Roads have been closed throughout the North and Scotland as Storm Desmond caused road chaos, landslides and flooding. A jack-knifed FedEx lorry hit the central reservation on the M8 at Bathgate, West Lothian, closing lanes in both directions.
A 15-mile (24km) stretch of the A82 was closed as a result of the landslide and several areas of flooding between Invergloy and Letter Finlay.
A geotechnical engineer was dispatched to gauge the safety of commencing a clear-up operation, and traffic was diverted via the A86 and A9.
Trunk road operator Bear Scotland’s team were out throughout the night dealing with numerous issues of flooding, debris on the road and fallen trees across the North West.
There was also flooding on the A85 at Loch Lubhair, south of Crianlarich.
The road was passable with care but the water level of the loch has continued to rise.
The A924 slip road into Pitlochry from the A9 is closed due to the River Tummel bursting its banks.
Motorists have been advised to use alternative routes into Pitlochry.
All other roads remain open but motorists have been warned of further heavy rain today and surface water issues across the network.
Eddie Ross, Bear Scotland’s operating company representative for north west Scotland, said: “It has been a very busy night for our dedicated teams.
Elsewhere, the M90 was closed between junctions 8 and 9 due to flooding near Glenfarg in Perthshire.
The existing culvert is experiencing a large volume of water flowing from adjacent land, causing the road to flood.
Bear Scotland used pumps in an attempt to alleviate the flooding, and traffic was diverted via the A91 and A912.
The M9 was closed eastbound from junction 11 at the Keir Roundabout to junction 9 due to flooding.
Traffic Scotland received reports of heavy surface water and flooding on A977 on the approach to the Clackmannanshire Bridge at the Gartarry Roundabout.
Highways England issued a Severe Weather Alert for high-sided vehicles, caravans and motorcycles in the North, with an increased risk of vehicles being blown over.
The A66 was closed to high-sided and vulnerable vehicles between the junctions of the A67 near Bowes in County Durham and the A685 at Brough in Cumbria.
Travellers have been advised that the A69 and M62 Trans-Pennine routes remain open to all traffic.
The A19 Tees Viaduct in Middlesbrough was closed to high-sided and vulnerable vehicles in both directions between A66 and A1046, due to strong winds. Local diversions were in place.
The Met Office has an amber “be prepared” warning for rain in place for Saturday and the early part of Sunday across the Strathclyde, Central, Tayside and Fife, Lothian and Borders and south west of Scotland areas.
The Met Office said: “Be prepared for the likelihood of flooding affecting properties and parts of communities. Watercourses may become dangerous, deep and fast-flowing, while some transport disruption seems likely.”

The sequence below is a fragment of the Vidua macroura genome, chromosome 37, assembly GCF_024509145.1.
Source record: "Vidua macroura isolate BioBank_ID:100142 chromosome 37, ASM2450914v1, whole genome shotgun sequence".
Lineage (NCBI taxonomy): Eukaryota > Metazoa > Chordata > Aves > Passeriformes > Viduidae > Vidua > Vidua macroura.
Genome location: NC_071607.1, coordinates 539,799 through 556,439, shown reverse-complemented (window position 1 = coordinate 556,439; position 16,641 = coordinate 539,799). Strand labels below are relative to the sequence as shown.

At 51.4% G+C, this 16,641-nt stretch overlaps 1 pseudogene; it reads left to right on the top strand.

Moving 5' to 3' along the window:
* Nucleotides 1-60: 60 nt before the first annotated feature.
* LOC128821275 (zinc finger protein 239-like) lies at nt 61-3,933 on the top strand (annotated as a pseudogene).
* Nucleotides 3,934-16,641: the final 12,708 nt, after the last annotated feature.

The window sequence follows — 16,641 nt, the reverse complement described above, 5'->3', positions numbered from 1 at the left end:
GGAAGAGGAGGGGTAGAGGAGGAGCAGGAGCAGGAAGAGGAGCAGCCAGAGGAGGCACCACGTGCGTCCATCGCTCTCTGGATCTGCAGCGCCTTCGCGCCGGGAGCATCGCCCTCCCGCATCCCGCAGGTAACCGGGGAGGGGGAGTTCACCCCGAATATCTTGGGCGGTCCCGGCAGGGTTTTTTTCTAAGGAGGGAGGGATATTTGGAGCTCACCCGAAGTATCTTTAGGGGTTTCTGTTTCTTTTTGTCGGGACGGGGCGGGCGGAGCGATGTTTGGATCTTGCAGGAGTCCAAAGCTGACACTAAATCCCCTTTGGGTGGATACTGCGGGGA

Its chief forecaster warned that the spell of heavy rain and strong winds would be “prolonged”.
Forecasters said rainfall of 2.4in to 3.9in (60mm to 100mm) is likely quite widely in the amber zones, with some mountainous areas seeing in excess of 5.9in (150mm) over a 30-hour period, perhaps even reaching 7.9in (200mm).
It comes after yellow “be aware” warnings for wind and rain were in place on Friday across much of Scotland, Northern Ireland, the North of England and North Wales.
By late Friday, the Scottish Environment Protection Agency (Sepa) had 15 flood alerts in place around the country and multiple flood warnings in Tayside, the Borders and Easter Ross and the Great Glen.
South of the border, the Environment Agency has flood warnings and alerts in place in the Midlands, Wales and the North East and North West of England.
Marc Becker, hydrology duty manager for Sepa, said on Friday: “Flooding is expected to affect many central and southern parts of Scotland, which could affect communities and cause travel disruption across many areas of Scotland over the coming days.
“River levels in the Tay, Clyde and Tweed catchments are already high and are expected to rise considerably in the next 24 hours.
“Over the coming days we will continue to monitor levels and update the public on our latest forecasts via social media and Floodline. We would encourage members of the public to remain vigilant and be mindful of the conditions in their locality and when travelling.”
RAC spokesman Simon Williams said anyone driving in Scotland on Sunday may be faced with “extremely challenging conditions” with possible flooding, wind damage debris and more high winds.
He said: “Motorists encountering floodwater on the road should think twice before trying to drive through. Water getting sucked into engines can cause catastrophic damage which could lead to a frightening repair bill at the most expensive time of year or even an insurance write-off.
“If you are at all unsure how deep a flood is, the best advice is to err on the side of caution and take another route.”
Police have also urged caution. A spokesman said: “In anticipating that there may be areas of flooding, Police Scotland would also advise that you are mindful of the road conditions and drive accordingly.
“Allow plenty of time for your journey and ensure that you keep up to date with local travel news.”
Scottish Environment Minister Aileen McLeod said the Scottish Government and Transport Scotland are closely monitoring the situation, supporting the efforts of local authorities and the emergency services.
In Dublin, a number of UK and international flights have been cancelled with airlines including Ryanair and Aer Lingus. Customers are advised to visit airline or Dublin Airport websites for further flight information.